Still here. As in, not “outta here”. Yet.

so, lalala sitting on my cot in the hospital, looking out at the 4 feet of sky above the steel wall across from us out the window.  It’s a cloudy day but bright.  The dogeweather.com says it’s “much terrible, such frosty” but I don’t find it too bad.

Ruby’s been snoozing since about 11pm.  We had another My Little Pony marathon and snuggled up for a bit after she had some atavin to calm her down after the encephalon went into her leg.  It was incredibly traumatic.  Again.  So once a week we have to replace this little injection port in her thigh (just below the skin about an inch long) so that I can inject her with GCSF to boost white blood cell production.  In case I haven’t described this already.   The injections are going wonderfully now…she hardly gets scared, we talk about not letting the pigeon drive the bus and she connects with her fear and the fear of pain and we send it up to the universe to change back into love.  The port though..wow, that’s another matter entirely.  For Ruby, this port change is everything that this place is to her.  It’s terror incarnate.  These are her words:  she’s trapped forever here like this with no hope of ever seeing home again.  She’s trapped without her dog and her cat and her brother and her dad and her bed and the chickens (whooops, we’ll need to replace those before we get back) and the quail (well, these are easy to find).   She says she’s so so so very tired of hurting.  So tired of BEING hurt.  Deliberately by other people.  Even though she gets the whole means-to-an-end….she’s is expressing what we as grownups feel when trapped in the medical system too.  She’s just clearer at shouting it out loud and screaming her rage at the entire situation.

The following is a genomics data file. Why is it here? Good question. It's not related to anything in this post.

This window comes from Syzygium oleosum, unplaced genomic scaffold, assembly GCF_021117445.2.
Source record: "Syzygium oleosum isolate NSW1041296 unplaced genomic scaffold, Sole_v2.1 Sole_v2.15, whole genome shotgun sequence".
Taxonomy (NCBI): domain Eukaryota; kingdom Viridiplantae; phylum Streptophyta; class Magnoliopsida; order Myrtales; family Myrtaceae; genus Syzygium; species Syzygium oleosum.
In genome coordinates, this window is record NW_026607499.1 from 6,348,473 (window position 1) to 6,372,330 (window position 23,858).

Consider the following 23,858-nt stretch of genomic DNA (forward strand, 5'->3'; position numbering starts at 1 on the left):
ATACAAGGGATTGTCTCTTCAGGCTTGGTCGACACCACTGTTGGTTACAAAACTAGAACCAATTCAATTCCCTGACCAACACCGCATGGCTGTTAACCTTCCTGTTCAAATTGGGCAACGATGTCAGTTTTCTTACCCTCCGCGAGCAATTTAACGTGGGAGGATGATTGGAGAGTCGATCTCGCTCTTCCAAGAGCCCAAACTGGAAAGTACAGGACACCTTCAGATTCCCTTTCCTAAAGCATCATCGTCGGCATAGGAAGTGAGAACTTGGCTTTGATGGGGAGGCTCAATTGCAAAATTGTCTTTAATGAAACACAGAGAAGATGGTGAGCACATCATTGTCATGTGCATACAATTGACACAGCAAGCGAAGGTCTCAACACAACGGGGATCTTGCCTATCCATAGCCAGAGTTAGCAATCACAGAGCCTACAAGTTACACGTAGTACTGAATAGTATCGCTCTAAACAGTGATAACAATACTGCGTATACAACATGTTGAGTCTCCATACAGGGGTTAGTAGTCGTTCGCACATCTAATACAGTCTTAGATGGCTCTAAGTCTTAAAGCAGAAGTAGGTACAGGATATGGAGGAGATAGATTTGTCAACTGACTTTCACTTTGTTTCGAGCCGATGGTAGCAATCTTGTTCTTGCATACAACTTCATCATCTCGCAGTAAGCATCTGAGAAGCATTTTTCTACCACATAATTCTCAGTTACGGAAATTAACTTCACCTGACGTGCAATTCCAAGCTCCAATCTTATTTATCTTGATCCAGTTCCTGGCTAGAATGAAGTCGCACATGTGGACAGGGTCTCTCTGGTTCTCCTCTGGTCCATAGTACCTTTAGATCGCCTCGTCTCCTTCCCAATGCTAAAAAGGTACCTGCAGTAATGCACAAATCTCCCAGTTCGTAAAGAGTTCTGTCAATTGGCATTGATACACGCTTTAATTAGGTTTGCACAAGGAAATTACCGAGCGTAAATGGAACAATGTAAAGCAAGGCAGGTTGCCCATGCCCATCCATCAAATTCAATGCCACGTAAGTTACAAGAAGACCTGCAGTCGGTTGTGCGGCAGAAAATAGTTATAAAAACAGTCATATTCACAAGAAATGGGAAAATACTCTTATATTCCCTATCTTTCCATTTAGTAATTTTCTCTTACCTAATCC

She is being hurt.  She is being trapped.  There is no denying that.  So there is simply acceptance and love and comfort and My Little Pony.  Today though there is sleep.  Gentle doucement do-do.  The wolf prowls the room and lays across the door, protecting us from any interruptions.

You know, for what it’s worth, this experiences has widened my heart,  shown me magic, given me a chance to completely devote myself to my child and practice compassion and advocacy.  Much learned, much to learn.

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